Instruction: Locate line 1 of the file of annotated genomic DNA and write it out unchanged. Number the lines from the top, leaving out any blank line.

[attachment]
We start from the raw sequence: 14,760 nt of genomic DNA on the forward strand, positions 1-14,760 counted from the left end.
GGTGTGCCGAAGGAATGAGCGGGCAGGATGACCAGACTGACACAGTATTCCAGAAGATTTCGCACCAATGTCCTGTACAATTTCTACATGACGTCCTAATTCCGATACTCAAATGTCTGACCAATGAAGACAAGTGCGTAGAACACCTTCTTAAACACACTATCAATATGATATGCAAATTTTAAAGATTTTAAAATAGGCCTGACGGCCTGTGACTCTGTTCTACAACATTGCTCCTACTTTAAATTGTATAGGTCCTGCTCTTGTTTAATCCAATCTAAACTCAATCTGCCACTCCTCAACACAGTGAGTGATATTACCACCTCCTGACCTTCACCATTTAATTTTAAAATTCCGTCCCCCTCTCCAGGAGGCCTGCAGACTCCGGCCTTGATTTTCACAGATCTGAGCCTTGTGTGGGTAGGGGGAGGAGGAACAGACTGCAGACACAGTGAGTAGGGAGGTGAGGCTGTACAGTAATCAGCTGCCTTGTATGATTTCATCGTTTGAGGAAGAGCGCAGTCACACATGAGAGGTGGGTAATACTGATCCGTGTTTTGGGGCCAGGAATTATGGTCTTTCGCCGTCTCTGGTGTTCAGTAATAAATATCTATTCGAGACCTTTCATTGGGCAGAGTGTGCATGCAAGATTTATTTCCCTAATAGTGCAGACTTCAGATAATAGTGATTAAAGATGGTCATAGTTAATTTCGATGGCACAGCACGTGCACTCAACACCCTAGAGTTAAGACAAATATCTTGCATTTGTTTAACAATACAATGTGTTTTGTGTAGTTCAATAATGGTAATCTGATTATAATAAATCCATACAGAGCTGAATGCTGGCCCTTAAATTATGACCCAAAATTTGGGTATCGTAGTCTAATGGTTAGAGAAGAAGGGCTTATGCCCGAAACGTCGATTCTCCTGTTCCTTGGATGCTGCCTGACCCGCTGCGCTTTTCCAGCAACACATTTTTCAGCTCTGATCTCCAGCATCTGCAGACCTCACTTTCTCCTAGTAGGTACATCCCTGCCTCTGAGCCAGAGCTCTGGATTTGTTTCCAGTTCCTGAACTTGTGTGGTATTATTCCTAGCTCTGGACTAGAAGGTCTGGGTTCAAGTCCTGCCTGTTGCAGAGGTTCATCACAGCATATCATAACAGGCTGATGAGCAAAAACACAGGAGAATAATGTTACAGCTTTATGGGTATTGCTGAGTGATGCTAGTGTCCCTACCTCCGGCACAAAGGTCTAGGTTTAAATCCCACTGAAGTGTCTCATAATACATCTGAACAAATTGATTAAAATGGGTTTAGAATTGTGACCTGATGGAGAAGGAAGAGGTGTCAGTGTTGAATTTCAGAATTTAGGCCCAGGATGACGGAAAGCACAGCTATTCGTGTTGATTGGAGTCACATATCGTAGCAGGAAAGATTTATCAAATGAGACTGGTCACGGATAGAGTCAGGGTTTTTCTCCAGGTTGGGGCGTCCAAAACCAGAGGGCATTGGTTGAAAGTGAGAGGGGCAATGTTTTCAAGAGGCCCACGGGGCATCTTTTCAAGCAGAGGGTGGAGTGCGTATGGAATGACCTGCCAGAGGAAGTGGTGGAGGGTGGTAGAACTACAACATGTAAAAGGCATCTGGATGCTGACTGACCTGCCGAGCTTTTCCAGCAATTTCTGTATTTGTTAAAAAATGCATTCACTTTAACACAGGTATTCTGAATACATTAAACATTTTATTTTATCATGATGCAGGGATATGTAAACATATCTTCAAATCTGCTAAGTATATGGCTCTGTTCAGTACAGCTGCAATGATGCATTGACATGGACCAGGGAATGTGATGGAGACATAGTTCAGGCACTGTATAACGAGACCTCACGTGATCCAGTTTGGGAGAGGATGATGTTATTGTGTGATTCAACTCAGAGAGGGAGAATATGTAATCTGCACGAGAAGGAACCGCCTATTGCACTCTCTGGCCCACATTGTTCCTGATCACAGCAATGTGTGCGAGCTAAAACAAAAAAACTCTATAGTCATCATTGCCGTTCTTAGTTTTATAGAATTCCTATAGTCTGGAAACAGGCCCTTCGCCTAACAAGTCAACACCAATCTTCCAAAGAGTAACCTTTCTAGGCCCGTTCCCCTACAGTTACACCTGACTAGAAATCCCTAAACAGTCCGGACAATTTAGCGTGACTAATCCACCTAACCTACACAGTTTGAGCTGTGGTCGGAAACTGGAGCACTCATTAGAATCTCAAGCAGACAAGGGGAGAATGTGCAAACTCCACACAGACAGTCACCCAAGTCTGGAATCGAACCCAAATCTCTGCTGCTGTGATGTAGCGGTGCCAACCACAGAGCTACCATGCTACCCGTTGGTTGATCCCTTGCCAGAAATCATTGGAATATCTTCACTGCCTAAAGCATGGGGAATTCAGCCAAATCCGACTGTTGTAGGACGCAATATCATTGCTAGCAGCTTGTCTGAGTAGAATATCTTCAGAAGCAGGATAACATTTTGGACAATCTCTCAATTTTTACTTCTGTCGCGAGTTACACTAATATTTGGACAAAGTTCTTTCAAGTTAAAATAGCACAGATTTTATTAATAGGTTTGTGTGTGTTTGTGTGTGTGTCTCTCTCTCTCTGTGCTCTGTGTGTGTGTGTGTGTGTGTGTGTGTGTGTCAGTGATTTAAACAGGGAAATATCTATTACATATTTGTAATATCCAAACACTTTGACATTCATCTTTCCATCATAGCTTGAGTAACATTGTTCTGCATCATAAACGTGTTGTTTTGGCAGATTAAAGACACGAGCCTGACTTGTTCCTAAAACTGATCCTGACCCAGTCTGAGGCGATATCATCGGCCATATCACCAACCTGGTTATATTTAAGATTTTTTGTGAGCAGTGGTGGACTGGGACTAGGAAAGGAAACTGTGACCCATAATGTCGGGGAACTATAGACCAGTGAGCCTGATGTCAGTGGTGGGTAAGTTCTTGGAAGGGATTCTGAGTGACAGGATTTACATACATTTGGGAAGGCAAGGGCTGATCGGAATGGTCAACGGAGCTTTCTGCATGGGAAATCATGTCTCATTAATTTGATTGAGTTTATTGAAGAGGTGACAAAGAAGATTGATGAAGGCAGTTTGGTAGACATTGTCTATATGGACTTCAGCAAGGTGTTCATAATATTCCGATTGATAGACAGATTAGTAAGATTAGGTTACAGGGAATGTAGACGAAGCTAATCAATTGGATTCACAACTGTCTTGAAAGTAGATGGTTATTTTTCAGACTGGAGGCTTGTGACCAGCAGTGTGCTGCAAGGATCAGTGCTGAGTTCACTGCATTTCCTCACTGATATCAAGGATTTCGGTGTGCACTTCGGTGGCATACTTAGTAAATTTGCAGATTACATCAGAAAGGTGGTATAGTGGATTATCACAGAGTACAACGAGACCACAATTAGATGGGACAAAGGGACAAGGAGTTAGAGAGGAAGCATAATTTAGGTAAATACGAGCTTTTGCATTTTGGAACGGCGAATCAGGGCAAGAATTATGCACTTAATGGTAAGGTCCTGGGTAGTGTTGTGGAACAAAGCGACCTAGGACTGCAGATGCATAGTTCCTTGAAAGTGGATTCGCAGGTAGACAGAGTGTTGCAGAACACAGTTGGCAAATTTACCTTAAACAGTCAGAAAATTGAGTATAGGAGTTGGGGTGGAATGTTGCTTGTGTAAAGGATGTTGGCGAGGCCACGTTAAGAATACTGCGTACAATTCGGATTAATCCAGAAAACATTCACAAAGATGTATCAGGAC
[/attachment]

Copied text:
We start from the raw sequence: 14,760 nt of genomic DNA on the forward strand, positions 1-14,760 counted from the left end.